"Of course, there is a risk," said Amin. "The question one has to consider is what is better – making money or showing you have a larger customer base with no money. The reason we offered the initial plan is because the quality of network was not where we wanted to be at the time. We needed forgiveness in a way. We were not meeting expectations at an early point, but with densification we have a world-class network."

Getting traffic on the superhighway

Much of the initial skepticism about Rakuten's ability to offer reliable, high-performance services has certainly receded. A champion of open RAN, the cloud and more software-based technology, Amin has built a network that measures up well against the traditional variety in most third-party assessments, defying a few critics who predicted his project would be an outright failure.

Translating the positive technical reviews about connectivity into customer growth is still the obvious challenge. If the termination of free usage upsets some users, the bundling with the latest plan of Rakuten points – allowing customers to purchase various Rakuten products – should hopefully attract others. With about 100 million customers of Ichiba, its flagship e-commerce service, Rakuten has a massive upselling opportunity.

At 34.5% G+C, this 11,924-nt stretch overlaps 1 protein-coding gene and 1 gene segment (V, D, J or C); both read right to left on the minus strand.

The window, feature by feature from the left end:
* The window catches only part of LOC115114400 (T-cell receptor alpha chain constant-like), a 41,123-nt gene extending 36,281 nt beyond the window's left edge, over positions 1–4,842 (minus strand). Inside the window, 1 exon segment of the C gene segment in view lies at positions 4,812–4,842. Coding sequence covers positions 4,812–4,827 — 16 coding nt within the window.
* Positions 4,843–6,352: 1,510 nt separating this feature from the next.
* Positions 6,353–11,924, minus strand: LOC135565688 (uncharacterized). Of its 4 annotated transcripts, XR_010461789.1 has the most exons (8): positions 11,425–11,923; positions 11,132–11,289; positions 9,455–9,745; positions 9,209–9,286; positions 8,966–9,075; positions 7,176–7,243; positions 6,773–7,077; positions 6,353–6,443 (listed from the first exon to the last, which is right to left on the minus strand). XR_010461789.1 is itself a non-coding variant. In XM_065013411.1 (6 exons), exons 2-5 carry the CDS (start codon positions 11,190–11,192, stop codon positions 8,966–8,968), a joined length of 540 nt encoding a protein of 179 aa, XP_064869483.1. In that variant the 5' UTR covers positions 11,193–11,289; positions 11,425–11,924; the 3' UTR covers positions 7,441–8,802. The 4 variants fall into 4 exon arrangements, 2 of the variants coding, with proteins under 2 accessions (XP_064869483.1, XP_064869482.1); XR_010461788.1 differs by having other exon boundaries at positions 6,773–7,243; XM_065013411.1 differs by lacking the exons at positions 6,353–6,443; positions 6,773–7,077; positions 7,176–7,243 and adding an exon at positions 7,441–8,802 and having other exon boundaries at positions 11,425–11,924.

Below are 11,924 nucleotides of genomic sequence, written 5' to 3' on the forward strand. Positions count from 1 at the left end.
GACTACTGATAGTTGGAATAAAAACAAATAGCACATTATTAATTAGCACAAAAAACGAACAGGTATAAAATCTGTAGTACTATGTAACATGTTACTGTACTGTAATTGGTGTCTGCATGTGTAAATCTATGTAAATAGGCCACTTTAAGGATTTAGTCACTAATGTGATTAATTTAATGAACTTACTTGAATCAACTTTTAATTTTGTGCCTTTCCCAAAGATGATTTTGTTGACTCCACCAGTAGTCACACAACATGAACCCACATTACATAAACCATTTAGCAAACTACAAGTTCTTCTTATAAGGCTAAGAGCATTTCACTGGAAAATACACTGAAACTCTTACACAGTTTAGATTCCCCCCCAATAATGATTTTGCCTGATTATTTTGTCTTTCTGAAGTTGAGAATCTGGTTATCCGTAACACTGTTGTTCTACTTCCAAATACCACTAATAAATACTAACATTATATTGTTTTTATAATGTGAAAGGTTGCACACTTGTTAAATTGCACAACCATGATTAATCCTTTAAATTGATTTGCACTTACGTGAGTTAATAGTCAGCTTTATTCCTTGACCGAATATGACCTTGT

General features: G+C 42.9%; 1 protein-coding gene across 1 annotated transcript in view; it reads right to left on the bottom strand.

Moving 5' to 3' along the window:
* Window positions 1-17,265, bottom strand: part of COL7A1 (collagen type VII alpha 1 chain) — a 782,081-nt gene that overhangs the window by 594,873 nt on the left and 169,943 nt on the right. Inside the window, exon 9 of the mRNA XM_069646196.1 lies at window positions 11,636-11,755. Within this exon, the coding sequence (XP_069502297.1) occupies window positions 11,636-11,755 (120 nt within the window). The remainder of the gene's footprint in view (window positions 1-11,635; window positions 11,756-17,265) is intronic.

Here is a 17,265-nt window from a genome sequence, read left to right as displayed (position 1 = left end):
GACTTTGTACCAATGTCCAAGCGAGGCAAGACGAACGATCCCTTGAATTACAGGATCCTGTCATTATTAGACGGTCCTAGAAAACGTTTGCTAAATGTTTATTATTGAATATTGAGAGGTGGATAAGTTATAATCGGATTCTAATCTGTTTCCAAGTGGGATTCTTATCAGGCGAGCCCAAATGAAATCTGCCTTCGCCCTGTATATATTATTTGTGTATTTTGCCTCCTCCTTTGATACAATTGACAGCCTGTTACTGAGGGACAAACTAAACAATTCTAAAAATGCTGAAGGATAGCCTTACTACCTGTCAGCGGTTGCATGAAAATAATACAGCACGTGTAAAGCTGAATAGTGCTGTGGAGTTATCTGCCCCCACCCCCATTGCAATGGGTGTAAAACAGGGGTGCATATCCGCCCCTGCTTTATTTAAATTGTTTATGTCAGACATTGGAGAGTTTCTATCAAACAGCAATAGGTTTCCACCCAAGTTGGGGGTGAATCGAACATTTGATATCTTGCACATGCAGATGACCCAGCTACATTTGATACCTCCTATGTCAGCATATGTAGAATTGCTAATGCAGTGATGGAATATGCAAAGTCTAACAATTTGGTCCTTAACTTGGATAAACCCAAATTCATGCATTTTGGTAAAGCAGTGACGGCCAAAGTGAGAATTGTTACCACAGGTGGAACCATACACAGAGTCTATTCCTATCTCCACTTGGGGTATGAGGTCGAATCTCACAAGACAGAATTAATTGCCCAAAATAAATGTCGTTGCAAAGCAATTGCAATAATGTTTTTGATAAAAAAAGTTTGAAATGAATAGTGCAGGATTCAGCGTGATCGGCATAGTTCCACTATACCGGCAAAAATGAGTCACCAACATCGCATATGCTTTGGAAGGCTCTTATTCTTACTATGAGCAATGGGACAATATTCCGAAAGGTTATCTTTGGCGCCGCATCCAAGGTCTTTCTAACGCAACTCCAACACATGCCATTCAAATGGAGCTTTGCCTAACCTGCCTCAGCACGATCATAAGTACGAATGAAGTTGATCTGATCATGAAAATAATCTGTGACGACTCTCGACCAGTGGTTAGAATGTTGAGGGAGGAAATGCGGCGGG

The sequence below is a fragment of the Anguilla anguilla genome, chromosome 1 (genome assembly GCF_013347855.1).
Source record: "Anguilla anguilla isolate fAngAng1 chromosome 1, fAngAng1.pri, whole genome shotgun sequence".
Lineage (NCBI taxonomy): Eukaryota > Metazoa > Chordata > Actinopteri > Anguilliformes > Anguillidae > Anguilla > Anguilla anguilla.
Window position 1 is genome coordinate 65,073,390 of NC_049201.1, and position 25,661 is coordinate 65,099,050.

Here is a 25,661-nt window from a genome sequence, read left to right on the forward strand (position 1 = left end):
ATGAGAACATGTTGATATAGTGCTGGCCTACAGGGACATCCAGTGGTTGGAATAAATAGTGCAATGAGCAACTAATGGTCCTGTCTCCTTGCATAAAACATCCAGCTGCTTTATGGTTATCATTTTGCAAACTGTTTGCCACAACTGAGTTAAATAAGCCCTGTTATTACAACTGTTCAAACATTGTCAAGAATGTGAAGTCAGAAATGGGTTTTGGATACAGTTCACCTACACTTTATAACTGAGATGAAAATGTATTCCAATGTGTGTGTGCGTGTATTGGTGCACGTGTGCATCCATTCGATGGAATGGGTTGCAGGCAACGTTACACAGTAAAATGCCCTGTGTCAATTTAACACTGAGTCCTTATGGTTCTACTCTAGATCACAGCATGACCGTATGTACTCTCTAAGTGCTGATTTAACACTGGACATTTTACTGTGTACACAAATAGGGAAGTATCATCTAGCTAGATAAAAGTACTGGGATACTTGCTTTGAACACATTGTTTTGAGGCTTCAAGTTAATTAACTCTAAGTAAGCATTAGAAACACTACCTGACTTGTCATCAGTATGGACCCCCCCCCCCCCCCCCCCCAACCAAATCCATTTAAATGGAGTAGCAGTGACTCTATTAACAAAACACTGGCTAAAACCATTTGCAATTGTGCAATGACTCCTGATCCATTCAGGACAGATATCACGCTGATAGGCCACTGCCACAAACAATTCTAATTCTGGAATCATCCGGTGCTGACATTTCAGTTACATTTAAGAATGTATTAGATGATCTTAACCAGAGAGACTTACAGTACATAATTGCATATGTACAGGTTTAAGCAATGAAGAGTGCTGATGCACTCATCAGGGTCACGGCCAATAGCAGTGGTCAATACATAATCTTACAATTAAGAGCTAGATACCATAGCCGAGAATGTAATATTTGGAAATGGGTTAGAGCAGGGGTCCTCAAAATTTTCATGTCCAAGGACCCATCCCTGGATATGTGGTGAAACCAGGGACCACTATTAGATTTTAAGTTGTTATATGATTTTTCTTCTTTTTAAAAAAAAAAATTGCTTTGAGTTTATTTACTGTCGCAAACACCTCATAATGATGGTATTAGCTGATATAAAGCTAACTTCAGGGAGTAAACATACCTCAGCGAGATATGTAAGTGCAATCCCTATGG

The transition to 5G should certainly help. Frequency-constrained in 4G, Rakuten holds as much 5G spectrum as rivals and Amin says he is not scared by the prospect of rocketing monthly usage. "I want every customer to consume 200 gigabytes of data and go crazy." Capable of handling a terabyte of capacity, Rakuten's fiber backbone is hardly used today, he said. "Now I need to bring the population to this highway." How quickly he can do that has become the company's most important measure of success.

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— Iain Morris, International Editor, Light Reading